The governor’s cookie jar


Hundreds of cookies and none to eat, they all have to fit in the gallon jar.

Sandy Pugh

The race for the jar usually starts in January or February, when the new theme of the fair or the jar is announced. The theme of the jar usually follows the theme of the fair but not always.

Sometimes the idea for the decoration for the jar came very easy and I knew almost immediately what I wanted to use and how it was to look. Other times it took a month or two. The year the theme of the fair was “It’s A Big To Do”, it took me about two months to come up with the jar design. But then it hit to me like a bolt of lightning one day.

I was driving down Main Street that day and looked over at the fair grounds and there stood the information center. Instantly I saw the jar of cookies setting down in the middle of it.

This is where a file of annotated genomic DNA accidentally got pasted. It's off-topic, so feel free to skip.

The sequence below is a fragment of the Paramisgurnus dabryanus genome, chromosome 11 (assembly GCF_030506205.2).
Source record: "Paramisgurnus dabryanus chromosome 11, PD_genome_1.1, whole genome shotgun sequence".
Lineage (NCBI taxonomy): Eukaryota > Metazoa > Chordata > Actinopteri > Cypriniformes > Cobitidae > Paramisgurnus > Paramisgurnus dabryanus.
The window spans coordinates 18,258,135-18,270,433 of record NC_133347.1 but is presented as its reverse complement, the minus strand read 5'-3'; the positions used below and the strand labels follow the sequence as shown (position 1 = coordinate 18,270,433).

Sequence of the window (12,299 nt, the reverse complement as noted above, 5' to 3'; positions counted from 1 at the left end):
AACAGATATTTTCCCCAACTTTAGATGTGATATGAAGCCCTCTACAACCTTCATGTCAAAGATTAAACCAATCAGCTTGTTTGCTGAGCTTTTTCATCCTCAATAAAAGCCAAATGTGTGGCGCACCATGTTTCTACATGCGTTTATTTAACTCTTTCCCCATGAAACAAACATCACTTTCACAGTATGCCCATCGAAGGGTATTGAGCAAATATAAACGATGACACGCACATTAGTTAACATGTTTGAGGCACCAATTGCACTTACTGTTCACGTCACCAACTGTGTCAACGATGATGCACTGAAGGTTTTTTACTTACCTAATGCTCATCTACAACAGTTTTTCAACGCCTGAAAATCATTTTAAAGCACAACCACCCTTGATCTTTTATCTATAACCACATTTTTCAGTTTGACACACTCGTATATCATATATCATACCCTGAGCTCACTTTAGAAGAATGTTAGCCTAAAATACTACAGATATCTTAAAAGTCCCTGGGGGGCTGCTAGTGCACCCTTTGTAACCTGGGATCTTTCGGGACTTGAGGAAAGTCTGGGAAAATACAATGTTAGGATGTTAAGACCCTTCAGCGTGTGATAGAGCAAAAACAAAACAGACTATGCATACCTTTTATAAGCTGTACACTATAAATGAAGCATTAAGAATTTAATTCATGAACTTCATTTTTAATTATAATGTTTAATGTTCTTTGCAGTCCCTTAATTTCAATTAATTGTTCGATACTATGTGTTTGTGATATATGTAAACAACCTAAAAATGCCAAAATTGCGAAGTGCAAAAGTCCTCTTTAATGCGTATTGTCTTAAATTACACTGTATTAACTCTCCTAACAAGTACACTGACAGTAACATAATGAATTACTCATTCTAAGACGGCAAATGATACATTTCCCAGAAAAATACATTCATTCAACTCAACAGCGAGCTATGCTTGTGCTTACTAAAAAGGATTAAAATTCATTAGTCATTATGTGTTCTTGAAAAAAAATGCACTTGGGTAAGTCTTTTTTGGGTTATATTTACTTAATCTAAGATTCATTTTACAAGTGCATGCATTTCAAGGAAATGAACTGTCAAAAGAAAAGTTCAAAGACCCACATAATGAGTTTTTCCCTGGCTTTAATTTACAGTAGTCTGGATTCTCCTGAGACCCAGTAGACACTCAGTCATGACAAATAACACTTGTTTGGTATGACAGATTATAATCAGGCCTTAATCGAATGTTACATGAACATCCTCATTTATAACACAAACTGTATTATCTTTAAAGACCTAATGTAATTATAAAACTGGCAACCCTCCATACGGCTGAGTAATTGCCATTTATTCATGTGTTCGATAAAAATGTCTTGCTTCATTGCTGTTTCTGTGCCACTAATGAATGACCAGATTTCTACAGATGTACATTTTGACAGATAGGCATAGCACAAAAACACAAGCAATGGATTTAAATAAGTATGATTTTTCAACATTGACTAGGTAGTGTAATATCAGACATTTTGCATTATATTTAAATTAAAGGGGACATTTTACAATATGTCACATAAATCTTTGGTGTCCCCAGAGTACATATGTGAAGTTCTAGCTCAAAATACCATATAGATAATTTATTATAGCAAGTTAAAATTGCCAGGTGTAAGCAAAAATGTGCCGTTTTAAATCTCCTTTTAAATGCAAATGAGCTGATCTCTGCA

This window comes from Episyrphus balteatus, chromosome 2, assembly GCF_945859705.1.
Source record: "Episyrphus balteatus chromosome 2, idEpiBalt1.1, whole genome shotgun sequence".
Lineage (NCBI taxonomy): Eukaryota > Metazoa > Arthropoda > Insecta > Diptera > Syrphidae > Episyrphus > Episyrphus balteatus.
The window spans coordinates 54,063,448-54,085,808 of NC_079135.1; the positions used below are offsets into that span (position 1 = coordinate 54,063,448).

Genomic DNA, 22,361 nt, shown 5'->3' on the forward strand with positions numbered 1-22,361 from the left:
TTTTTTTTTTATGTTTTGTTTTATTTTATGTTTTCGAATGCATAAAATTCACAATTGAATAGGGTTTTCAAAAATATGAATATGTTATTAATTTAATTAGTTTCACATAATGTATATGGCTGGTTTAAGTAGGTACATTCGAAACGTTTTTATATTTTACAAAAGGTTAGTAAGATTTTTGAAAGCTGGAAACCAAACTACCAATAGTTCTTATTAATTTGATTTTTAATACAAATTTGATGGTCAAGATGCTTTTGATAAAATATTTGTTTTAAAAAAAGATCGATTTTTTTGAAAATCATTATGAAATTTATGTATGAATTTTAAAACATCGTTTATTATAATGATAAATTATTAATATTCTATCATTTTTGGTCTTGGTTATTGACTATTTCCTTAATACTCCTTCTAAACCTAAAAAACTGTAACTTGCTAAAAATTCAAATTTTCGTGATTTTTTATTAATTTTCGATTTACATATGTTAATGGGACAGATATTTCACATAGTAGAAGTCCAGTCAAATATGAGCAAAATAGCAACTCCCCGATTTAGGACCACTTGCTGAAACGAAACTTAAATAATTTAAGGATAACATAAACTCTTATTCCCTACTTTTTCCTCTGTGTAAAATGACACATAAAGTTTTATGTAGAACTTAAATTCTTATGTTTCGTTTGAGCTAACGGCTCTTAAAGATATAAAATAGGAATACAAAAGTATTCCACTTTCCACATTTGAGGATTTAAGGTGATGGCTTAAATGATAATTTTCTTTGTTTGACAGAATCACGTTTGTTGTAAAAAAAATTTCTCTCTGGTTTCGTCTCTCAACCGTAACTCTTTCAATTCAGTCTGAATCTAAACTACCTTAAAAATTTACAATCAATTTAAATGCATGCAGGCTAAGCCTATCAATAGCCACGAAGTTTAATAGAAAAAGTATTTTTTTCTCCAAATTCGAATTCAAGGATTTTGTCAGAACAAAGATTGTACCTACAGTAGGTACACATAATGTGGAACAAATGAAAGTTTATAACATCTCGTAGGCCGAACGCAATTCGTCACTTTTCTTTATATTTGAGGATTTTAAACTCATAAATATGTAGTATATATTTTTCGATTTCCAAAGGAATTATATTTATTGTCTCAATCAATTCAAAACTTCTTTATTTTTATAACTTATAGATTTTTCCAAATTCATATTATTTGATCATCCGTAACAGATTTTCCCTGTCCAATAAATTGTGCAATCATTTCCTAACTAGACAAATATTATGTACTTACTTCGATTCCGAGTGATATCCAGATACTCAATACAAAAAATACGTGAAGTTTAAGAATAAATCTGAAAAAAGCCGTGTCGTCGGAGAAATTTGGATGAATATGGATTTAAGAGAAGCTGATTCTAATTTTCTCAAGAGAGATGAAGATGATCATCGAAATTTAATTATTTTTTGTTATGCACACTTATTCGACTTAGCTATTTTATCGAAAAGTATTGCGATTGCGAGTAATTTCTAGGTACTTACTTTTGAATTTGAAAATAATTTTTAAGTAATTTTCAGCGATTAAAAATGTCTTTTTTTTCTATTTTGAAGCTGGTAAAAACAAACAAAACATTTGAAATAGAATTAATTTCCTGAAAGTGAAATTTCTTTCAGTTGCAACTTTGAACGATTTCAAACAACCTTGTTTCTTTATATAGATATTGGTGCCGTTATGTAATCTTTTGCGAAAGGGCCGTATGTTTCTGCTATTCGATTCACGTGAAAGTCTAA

I showed the design to my carpenter, Harold Moorman, who built all my jar decorations. He was my lucky charm. It looked just like the information center, when he finished with it. I usually went to the fair grounds and took pictures of the object I wanted him to build. I tried to take them from every angle possible, and then Harold would go down and walk around it to get an idea of the scale.

The decoration around the jar made up half of the score, up to 50 points. It couldn’t extend more than 4 inches from the jar in any direction. And the judges were very strict about that rule. The first thing they did when they started looking at a jar was grab the ruler and measure it in all directions. If it was too large in any direction it was disqualified immediately. They would still judge the cookies and critique them, but the jar was out of the running.

The decoration was supposed to allow the judges to see at least half of the cookies when they looked at the jar, and this design allowed them to see at least 90 % of the cookies. The judges were not allowed to open the jar or remove it from the decoration, so being able to see most of the cookies was important.

The cookies could score up to 50 points. They were supposed to be fancy cookies, not just brown cookies like peanut butter or chocolate chip. I started looking for new recipes as soon as I came up with the design of the jar, so they would go along with the theme.